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    and The Clash) and football, particularly the highs and lows of being a Hibs fan. On a train journey to London Begbie illustrates the divide between high and low culture, between the literary and the non-literary, in his own inimitable style: „Wir supposed tae

    be doon here fir a fuckin laugh, no tae talk aboot fuckin books n aw that fuckin shite. See if it wis up tae me, ah‟d git ivray fuckin book n pit thum on a great big fuckin pile n burn the fuckin loat.‟ (T 116) What is at stake in these attempts by Welsh to situate his book as some form of anti-novel? We might begin by questioning the author‟s attempts to

    downplay the literary qualities of his work. Episodic and fragmented narratives? Told

    inner from a variety of perspectives? And using indirect discourse to access characters

    worlds? These are the hall marks of modernist fiction such as James Joyce‟s Ulysses

    (1922) or Virginia Woolf‟s Mrs Dalloway (1925). In fact, Welsh‟s fiction might be read

    alongside The Rise of the Novel (1957) Ian Watt‟s account of the emergence of the novel

    9 In the prose writing of Daniel Defoe as a literary form in the early eighteenth century.

    Samuel Richardson and Henry Fielding the strict formal requirements of poetry gave way to a more casual form of writing. Through the novel literary language comes closer to an approximation to actual speech. Moreover, these early fictions were decried in certain quarters as signaling a lowering of literary standards, a democratisation of literature and a worrying intrusion of commercial life into the artistic domain of writing. All these issues pertain to Trainspotting. In denying any literary pretence, Welsh mimics his own wily

    Mark Renton who is characterised by his ability to code shift, to assume different voices and play to different galleries. The artifice of Welsh‟s fiction can be found it its ability to

    entice both the world of urban, youth culture and that of the academic literary critic. When Welsh does focus on taboo subject matter drugs, football violence, pornography

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     he attempts to situate these phenomenon within their broader sociological context. Heroin is highly anti-social, an all consuming way of life that annihilates all other narratives. For Robert Morace: „[It is] a potent floating signifier of social pathology,

    10political dependence, and consumer capitalism.‟ When subsequent novels feature drugs

    it is as ciphers within these highly politicised, ideological debates. The anti-social nature of heroin contrasts with a more mainstream drug culture in the 1990s. In 1996 Welsh published three novellas under the title Ecstasy. In one of these stories he compares the

    ecstasy pills of club culture with the wilful escapism of romance fiction. Getting „loved

    p‟ and living for the weekend are read in terms of a temporary reprieve from the u

    everyday boredom of work life. Later in Porno it is cocaine which is used to diagnose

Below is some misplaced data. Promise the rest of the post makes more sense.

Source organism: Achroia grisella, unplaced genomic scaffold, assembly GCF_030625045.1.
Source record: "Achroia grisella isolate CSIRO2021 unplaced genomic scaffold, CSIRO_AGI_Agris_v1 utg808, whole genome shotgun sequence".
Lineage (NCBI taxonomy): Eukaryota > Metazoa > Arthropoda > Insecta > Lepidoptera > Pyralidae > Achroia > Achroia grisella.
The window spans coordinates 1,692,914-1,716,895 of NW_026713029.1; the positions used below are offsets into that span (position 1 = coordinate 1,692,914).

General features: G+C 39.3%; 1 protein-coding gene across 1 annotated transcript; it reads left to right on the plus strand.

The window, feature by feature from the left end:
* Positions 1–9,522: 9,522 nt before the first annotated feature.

the unmitigated and aggressive selfishness of capitalist Britain.

    Whilst the film of Trainspotting focuses primarily on the issue of drugs, the novel

    offers a more nuanced and expansive interrogation of working-class culture in Scotland. The themes of sectarianism and racism, central to the book, barely feature in the film. In the novel the characters sing Irish rebel songs at Begbie‟s New Year‟s party, whilst

    Renton‟s brother is killed serving as a British soldier in Northern Ireland. Trainspotting

    demonstrates the ambiguous relationship between Scottish history and narratives of colonialism. A complicity in the British imperial project exists alongside a wider sense of solidarity with other marginalised groups. Renton‟s infamous tirade that „It‟s shite

    being Scottish‟ openly appropriates the rhetoric of postcolonial theory: „It‟s nae good blamin it oan the English fir colonising us […]. They‟re just wankers. We are colonised

    by wankers. We can‟t even pick a decent, vibrant, healthy culture to be colonised by.‟ (T

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78) Scotland‟s dual status, as both victim and persecutor in the British imperial

    adventure, is most fully developed in Welsh‟s second novel Marabou Stork Nightmares.

    The book centres on Roy Strang, an Edinburgh scheme dweller who lies in a comatose state in hospital following an attempted suicide. This was Roy‟s response to the

    unbearable guilt he suffered following his participation in the brutal gang rape of a young woman, Kirsty Chalmers. The narrative oscillates between the fantasy world of Roy‟s

    imagination and his memories of growing up in Muirhouse, his temporary immigration to South Africa, and his experience as a football casual back in Edinburgh. The immigration episode of the novel juxtaposes the class politics of modern Scotland with the race discrimination of apartheid South Africa. Disempowered and marginalised at home, the Strangs learn that as whites in South Africa they assume a higher social status. This situation, however, is only temporary. The alcohol fuelled temper of Roy‟s father